Document Revisions Clarify Scope, Effects Analysis, and More
Revisions to the PBO were minor and facilitate a more efficient implementation. Revisions include clarifying the scope of the programmatic consultation, Avoidance and Minimization Measures (AMMs), and the effects analysis for certain activities, as well as adding clarifying footnotes where needed. Changes in the PBO were translated into the supporting implementation documents; namely, the User Guide, Appendix B Project Submittal Form, Appendix C AMMs, Appendix E Post Assessment Discovery of Bats Form, and the LAA FWS Response Letter Template. The revised versions of the PBO and supporting implementation documents can be found on the FWS Region 3 website.
New IPaC Capabilities Save Personnel Time and Effort
The upfront analysis conducted as part of the programmatic consultation process has been compiled into an IPaC Assisted Determination Key, which is a simple, online interview process that allows agencies to arrive at a recommended determination. The IPaC Assisted Determination Key has been significantly updated to address the PBO revisions and ensure a streamlined, step-by-step consultation. For example, a new functionality enables users to modify and re-issue Effects Determination Letters after their initial generation. The IPaC Assisted Determination Key is available here.
ILF Program Instrument Provides Practical Option for Implementing High-Quality Compensatory Mitigation
A rangewide ILF Program Instrument was established with TCF in July 2017 and can be used as a mitigation option for projects that are LAA Indiana bats. The ILF Program Instrument provides a practical option for transportation agencies to address their responsibilities under ESA Section 7(a)(2) and implement compensatory mitigation for unavoidable impacts to the Indiana bat, provided the impacts are caused by transportation projects or other actions and that the projects are consistent with the PBO.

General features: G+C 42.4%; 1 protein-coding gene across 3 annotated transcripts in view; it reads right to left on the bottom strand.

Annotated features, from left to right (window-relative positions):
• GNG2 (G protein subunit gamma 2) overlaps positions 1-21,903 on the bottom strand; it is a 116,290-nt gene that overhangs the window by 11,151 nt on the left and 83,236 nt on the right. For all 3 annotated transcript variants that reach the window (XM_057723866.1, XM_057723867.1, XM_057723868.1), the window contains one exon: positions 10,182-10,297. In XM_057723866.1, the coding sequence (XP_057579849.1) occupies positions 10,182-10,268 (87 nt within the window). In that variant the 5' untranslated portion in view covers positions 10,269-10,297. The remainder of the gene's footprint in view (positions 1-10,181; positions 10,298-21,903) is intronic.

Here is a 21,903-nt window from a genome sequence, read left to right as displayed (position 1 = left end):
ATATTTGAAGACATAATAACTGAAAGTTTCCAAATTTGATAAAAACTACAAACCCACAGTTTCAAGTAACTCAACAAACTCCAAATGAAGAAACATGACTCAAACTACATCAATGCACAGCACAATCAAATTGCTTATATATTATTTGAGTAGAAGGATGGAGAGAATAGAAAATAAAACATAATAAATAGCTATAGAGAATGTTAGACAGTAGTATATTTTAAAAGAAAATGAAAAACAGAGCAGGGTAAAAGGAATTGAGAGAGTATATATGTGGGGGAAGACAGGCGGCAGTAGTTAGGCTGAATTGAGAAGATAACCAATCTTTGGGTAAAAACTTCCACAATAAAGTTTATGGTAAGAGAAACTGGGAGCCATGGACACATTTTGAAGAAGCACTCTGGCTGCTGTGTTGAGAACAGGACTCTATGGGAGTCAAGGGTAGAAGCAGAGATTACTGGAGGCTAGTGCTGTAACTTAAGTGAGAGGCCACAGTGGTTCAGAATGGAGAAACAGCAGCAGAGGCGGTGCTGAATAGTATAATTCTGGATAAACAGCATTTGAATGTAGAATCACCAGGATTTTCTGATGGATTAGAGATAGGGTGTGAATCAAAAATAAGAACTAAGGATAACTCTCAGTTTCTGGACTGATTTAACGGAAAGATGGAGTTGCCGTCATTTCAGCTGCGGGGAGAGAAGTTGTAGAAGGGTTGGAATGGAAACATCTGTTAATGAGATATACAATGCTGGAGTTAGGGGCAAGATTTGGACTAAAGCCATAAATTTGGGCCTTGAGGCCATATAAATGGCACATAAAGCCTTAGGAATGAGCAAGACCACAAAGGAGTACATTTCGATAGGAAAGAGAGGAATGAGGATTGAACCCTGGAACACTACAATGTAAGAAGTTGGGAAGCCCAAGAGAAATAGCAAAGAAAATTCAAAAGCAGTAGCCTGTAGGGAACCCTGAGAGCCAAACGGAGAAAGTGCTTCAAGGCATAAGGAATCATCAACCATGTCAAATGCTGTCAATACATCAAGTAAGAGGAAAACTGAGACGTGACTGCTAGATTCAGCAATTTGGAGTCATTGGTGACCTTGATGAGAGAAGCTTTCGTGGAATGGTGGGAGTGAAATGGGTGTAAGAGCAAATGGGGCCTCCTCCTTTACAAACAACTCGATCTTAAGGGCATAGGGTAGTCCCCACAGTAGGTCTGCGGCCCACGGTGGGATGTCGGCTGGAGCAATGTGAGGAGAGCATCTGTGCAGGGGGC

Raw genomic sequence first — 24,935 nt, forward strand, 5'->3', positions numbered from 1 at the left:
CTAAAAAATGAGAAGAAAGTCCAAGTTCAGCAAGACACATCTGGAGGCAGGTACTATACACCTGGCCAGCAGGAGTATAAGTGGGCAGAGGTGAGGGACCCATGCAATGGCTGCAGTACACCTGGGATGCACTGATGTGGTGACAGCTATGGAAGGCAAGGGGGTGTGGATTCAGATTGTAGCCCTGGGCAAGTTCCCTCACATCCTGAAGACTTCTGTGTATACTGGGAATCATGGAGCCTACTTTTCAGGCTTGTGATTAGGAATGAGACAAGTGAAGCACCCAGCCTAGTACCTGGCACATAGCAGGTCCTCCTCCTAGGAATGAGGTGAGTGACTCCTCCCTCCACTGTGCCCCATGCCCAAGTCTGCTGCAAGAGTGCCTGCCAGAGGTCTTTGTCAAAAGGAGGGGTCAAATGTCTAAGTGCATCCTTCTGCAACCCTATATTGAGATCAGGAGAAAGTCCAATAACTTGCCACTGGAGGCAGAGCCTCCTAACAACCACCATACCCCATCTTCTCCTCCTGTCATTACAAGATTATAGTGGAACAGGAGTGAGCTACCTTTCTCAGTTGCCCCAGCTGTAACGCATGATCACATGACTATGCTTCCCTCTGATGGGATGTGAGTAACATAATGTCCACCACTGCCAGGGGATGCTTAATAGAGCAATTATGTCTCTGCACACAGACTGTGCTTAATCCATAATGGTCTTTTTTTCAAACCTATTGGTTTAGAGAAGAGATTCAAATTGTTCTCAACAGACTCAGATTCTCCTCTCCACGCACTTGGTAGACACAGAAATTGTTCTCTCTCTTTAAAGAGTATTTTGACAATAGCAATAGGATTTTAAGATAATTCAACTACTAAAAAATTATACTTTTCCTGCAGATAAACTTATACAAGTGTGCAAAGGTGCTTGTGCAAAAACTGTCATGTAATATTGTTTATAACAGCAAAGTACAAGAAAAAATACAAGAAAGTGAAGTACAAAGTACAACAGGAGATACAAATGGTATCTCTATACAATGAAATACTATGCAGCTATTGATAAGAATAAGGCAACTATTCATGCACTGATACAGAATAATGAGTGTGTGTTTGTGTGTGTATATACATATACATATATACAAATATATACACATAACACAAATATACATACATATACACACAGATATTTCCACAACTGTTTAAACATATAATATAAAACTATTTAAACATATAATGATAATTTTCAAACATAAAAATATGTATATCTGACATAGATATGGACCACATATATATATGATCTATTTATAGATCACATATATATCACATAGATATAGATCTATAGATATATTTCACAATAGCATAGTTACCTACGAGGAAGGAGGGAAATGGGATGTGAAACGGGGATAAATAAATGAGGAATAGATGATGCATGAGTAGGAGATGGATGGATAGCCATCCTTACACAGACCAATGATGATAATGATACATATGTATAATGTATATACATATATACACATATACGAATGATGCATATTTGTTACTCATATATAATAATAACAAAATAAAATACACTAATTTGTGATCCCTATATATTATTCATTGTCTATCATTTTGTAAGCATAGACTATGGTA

After a transportation agency identifies the effects determination of a project as LAA, they submit information to the FWS FOs using the PBO and supporting implementation documents to identify the mitigation ratios and calculate the cost of mitigation commitments. Once approved by the FWS, TCF is notified and coordinates with the transportation agency to receive payment. The mitigation commitment for the transportation agency is met upon confirmation of payment. TCF will then contact the FWS FO when aggregate funds received are sufficient to complete a mitigation project over 50 acres. The ILF Program Instrument requires TCF to implement mitigation projects within three years of receipt of aggregate funds for mitigation projects over 50 acres. The main goal of the ILF Program Instrument is to implement the highest priority conservation actions, where practicable. The figure below provides an overview of this workflow.
Workflow detailing the implementation of the ILF Program Instrument for compensatory mitigation on LAA projects with unavoidable impacts to the Indiana bat
(Image courtesy of FWS and TCF).
Mitigation projects conducted as part of ILF Program Instrument must include a Project Development Plan, which outlines the goals and objectives of the project, the budget and schedule, baseline site information, performance criteria, and a long-term management plan, among other information. Annual reports and regular program reviews will assess the effectiveness of the ILF Program.
Rangewide Programmatic Consultation Accelerates Project Delivery while Improving Environmental Outcomes for Listed Bat Species
The PBO and subsequent revisions help accelerate the consultation process related to transportation projects and provide a consistent approach to conservation for the Indiana bat and NLEB species. The recent updates respond to practitioners’ needs to make the programmatic consultation process more straightforward and streamlined. Additionally, the new functionalities of the IPaC Assisted Determination Key and the introduction of the rangewide ILF Program Instrument provide more resources and options for transportation agencies to accelerate the delivery of transportation projects, while reducing the impact to endangered and threatened species and their habitat.
Successes in Stewardship is a Federal Highway Administration newsletter highlighting current environmental streamlining and stewardship practices from around the country. Click here to subscribe, or call (617) 494-2013 for more information.